House prices maintain a downward trend in the United Kingdom, with a monthly fall of 1.9% recorded in August and 4.9% compared to the previous year, according to the latest report from the Halifax financial institution. The bank specializing in mortgage loans projects further reductions in the value of residential properties until the end of the year and throughout 2023.
The decline of 1.9% between July and August is the most pronounced since last November, while an annual drop of 4.9% has not been experienced since 2009. The reduction in the prices of houses and flats offered on the market affected all regions and nations of the country, although it has been most pronounced (-5%) in the south-east of England.
London continues to be the most expensive area to settle in the United Kingdom, despite a reduction in market prices of 4.1%, which places the value of an average home at 379,565 pounds (442,146 euros) in the capital, agreement with the currency exchange this Friday. The national average for the same type of residence stands at £279,569, with a decrease of £5,000 since July.
Kim Kinnaird, director of Mortgages in Halifax, recognizes the "resilience" of the property market during this phase of periodic increases in interest rates agreed by the Bank of England in order to contain the crisis of the high cost of living. The Consumer Price Index (CPI) moderated its rise to 5.8% in July, below the peak of 11.1% recorded in November.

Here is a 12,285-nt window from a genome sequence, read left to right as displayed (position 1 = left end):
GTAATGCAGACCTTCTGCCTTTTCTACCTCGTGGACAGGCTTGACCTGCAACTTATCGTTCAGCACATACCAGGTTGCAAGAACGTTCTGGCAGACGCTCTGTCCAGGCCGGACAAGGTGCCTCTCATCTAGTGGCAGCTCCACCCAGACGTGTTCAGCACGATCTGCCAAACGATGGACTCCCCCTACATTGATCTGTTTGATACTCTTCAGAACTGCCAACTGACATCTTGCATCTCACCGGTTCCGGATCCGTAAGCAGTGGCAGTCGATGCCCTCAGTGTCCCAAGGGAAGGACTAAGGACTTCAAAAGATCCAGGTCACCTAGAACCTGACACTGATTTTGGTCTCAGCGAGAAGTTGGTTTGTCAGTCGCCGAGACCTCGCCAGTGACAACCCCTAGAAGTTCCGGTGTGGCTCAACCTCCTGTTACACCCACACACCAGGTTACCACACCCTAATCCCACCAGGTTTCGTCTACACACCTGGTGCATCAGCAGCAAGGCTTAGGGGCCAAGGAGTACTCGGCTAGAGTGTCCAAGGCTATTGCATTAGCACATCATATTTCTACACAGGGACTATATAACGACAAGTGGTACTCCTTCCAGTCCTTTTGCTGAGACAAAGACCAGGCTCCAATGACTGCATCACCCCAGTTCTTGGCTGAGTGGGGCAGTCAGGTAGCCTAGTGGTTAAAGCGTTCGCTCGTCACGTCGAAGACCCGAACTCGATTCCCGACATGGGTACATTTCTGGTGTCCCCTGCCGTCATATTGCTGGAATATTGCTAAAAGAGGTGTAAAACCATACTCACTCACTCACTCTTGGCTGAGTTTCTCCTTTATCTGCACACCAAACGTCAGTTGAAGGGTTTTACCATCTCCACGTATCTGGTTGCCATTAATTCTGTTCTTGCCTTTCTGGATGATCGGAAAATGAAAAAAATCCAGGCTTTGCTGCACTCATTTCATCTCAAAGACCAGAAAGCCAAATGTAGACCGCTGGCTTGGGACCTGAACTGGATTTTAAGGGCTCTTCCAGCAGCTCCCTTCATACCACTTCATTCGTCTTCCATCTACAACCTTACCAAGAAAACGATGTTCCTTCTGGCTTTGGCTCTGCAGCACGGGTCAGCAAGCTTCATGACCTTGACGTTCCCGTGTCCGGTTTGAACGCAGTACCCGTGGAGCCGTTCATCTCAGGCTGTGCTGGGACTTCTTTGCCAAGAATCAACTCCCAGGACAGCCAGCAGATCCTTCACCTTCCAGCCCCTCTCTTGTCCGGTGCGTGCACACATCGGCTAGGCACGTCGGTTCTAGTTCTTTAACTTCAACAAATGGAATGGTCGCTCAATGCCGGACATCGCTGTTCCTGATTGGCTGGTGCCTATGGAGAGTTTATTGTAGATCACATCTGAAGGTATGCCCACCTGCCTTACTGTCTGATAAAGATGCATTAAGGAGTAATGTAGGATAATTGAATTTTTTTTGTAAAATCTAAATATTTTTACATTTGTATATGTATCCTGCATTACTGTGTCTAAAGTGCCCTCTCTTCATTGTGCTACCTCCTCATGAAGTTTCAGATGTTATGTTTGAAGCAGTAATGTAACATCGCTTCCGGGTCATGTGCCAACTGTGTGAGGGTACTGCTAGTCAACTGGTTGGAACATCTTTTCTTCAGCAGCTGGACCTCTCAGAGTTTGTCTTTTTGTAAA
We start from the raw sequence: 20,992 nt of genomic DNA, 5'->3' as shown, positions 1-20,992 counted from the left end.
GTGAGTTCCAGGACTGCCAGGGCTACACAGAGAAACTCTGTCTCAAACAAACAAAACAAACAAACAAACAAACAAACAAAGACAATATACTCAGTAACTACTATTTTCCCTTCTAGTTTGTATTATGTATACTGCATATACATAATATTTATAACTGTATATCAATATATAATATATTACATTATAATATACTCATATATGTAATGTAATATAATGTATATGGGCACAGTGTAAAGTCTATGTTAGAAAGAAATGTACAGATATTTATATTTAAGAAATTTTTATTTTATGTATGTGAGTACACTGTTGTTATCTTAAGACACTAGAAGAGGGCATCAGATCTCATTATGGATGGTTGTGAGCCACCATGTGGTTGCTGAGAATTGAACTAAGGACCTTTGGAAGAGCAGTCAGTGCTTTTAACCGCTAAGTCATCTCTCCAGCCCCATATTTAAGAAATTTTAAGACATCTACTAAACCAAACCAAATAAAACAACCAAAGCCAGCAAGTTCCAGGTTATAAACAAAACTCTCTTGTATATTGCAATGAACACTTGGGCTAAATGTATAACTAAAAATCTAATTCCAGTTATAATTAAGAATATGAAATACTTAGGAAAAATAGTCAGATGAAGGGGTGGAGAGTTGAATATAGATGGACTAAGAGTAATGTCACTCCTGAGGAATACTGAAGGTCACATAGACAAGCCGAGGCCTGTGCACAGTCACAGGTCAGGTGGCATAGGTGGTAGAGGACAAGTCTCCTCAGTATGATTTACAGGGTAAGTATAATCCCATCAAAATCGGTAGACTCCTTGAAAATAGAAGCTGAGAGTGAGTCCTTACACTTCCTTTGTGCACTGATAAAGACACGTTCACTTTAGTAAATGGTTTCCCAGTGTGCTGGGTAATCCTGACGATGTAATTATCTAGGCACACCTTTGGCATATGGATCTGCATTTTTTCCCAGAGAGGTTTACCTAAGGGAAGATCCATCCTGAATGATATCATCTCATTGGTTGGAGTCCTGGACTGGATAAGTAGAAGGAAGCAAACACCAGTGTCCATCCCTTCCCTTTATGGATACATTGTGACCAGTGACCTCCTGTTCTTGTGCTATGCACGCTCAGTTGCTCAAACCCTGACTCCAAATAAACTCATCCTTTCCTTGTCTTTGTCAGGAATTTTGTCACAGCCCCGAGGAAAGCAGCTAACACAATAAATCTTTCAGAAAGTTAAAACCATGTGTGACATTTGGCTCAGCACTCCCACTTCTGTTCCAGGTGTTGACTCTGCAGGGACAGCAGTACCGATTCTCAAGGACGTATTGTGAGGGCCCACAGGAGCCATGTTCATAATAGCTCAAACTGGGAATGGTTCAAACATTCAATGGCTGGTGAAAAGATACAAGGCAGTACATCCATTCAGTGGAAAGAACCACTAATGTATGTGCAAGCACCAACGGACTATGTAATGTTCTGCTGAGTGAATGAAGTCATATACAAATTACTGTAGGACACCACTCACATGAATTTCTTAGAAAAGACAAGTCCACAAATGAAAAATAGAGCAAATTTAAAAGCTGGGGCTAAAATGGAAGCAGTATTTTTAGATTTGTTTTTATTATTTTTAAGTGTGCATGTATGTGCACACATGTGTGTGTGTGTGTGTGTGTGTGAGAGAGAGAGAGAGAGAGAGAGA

Further increases in interest rates are still expected - they were set at 5.25% at the summer meeting - although various analysts venture that the cost of mortgages has already peaked. Even so, loans have become more expensive since 2022, which is affecting the real estate market.
The result, according to the Halifax expert, is a situation of increasing volatility that can lead those looking for their first home or the regular investor to postpone the operation until rates stabilize and the horizon for mortgage premiums becomes clearer. "The market will continue to adjust until it finds a balance where buyers feel comfortable facing mortgage costs at levels much higher than we have experienced in the previous 15 years," explains Kinnaird.
The Halifax analyst warns that UK house prices remain above pre-pandemic levels. They have been revalued by 17% - about 40,000 pounds (46,5000 euros) - in cash.